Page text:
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Delay, Baby, Delay? Why Is Obama Ignoring the Will of the People On Offshore Drilling?

Another day, another delay.

The Department of Interior is on a bureaucratic quest to ignore the public and stop any development of American energy. The latest example is Interior Secretary Ken Salazar’s announcement this week that the next offshore drilling program will not begin until 2012.
The decision, made without voter approval and against the wishes of a clear majority of Americans, upends the existing lease plan that was set to begin this year, a plan that was crafted directly in response to public outcry in 2008 over record high gas prices.

Ironically, it was that very energy crisis that forced then-candidate Barack Obama’s hand in August 2008 when, as he campaigned tirelessly for the presidency, he declared support for offshore drilling. The left may have protested, but the decision was the right one.

What a difference a year and a half makes.

Of course, broken promises are a recurring trend for President Obama. We remember his promise not to hire lobbyists and his promise to conduct open and transparent health care negotiations. The administration even made promises about openness and accountability in accepting and assessing public comments on offshore drilling.

Still more broken promises. Through a Freedom of Information Act request, American Solutions discovered that the Department of Interior is deliberately hiding something from the American people that we already know -- the public supports offshore drilling by a 2-1 margin.

If the president tells the American people in his State of the Union address that he is ready to make “tough decisions” on offshore drilling, then why is his administration delaying responsible American energy development while lamenting publicly that the United States is too dependent on foreign oil? Foot-dragging only makes Americans more reliant on dictators like Hugo Chavez and Saudi kings for its energy.

Despite the rhetoric of support, this administration opposes offshore drilling. Consider the following:

• Within a month of taking office, Secretary of the Interior Ken Salazar delayed the offshore leasing process by extending the public comment period for an additional six months.
• Just days before he delayed the leasing process, Salazar also voided several existing onshore drilling leases in Utah delaying the development of American energy.
• Last September Salazar announced that he could delay offshore drilling until 2012, or longer, depending on Interior's own internal analysis, which is at his discretion.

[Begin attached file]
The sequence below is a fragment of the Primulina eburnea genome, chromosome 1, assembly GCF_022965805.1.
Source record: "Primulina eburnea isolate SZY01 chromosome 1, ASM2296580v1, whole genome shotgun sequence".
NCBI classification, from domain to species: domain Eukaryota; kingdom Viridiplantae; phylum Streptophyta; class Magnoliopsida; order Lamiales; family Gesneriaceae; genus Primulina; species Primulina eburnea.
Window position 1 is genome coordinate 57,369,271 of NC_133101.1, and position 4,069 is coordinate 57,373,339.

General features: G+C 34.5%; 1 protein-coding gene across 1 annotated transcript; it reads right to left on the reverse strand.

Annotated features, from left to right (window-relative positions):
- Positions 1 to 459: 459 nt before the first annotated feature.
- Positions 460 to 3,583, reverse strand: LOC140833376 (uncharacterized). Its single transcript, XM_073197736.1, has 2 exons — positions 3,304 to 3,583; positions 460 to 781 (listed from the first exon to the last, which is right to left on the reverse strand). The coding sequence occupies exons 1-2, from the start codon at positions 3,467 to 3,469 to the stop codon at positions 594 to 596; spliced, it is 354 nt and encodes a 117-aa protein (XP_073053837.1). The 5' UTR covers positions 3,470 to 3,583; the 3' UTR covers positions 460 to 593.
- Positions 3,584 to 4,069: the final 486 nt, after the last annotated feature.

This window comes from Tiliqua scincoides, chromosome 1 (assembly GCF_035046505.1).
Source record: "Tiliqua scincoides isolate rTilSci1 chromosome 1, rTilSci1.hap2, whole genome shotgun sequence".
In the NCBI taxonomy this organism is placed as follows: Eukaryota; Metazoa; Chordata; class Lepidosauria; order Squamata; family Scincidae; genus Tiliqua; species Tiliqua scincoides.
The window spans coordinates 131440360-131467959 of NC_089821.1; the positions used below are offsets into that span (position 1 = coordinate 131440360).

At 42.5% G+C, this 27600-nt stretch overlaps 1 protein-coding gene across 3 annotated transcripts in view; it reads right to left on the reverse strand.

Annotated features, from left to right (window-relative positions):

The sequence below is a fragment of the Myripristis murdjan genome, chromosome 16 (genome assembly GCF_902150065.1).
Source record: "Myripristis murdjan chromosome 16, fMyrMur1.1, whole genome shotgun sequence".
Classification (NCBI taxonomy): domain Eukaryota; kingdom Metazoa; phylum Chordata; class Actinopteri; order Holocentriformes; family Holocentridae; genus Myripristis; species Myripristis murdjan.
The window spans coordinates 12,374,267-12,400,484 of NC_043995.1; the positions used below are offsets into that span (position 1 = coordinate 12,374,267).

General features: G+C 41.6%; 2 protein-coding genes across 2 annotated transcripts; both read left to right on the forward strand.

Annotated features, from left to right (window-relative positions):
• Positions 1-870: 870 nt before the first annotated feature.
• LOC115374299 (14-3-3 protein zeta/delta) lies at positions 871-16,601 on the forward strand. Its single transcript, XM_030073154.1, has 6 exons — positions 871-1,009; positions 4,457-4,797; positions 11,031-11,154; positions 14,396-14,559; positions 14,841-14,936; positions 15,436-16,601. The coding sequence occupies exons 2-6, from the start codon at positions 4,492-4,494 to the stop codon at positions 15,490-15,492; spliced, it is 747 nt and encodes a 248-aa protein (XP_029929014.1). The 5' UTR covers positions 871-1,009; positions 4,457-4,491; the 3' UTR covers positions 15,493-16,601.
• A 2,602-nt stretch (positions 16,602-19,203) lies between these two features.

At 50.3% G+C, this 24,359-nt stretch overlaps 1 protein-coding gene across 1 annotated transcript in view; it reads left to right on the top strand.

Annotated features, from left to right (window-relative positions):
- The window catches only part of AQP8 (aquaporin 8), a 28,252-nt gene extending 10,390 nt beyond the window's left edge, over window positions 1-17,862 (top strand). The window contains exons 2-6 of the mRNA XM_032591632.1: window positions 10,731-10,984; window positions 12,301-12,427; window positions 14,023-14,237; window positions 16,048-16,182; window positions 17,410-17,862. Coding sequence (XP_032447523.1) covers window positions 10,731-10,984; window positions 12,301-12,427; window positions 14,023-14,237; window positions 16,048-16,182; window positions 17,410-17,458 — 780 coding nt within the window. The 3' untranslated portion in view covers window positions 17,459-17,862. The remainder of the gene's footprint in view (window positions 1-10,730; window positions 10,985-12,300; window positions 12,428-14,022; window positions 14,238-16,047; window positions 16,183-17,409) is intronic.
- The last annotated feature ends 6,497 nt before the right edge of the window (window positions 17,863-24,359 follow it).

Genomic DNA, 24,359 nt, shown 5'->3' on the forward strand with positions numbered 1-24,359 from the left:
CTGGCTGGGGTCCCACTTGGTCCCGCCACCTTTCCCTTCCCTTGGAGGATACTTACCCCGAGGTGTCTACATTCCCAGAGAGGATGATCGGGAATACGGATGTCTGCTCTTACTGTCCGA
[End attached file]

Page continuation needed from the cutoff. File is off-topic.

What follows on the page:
• Days after the end of the public comment period, Interior promised that it would take “several weeks” to review and analyze the 530,000 comments received. That analysis was delayed, as there has been no public announcement from Interior.
• Earlier this year Salazar announced a new layer of bureaucratic regulations for energy companies, which will further delay any kind of responsible energy development.
• Last month Salazar announced that offshore drilling in Virginia could be delayed until at least 2012.
• Senate Democrats wrote to Salazar last month that his delays on offshore drilling were preventing economic recovery and job creation in Virginia.
• Through a FOIA request, American Solutions uncovered a deliberate delay within Interior regarding release of the breakdown of public comments on offshore leasing, which they have known since October were 2-1 in favor of drilling.
• And just recently, the Minerals Management Service, which oversees offshore drilling, told the Justice Department that it would miss its own deadline for a court-ordered environmental assessment of drilling in Alaska. Without that analysis, all further drilling will be delayed  in the Bering, Beaufort, and Chukchi seas.

Delay, delay, delay. Apparently there is no need for “tough decisions” on offshore drilling, as President Obama claimed. The administration can simply delay the decision, ignoring a clear majority of Americans who support offshore drilling in the process.

A recent study shows that existing restrictions on oil and gas drilling in America will cost the American economy $2.36 trillion over the next twenty years. Another study shows that offshore drilling can create 1.2 million jobs per year.

Simply put, every day that the Obama administration delays American energy development is another day of delaying economic recovery.

It’s time for the administration to listen to the American people and stop delaying offshore drilling.

Steve Everley is the manager of policy research at American Solutions. Learn more about the organization’s Freedom of Information Act request at www.AmericanSolutions.com.

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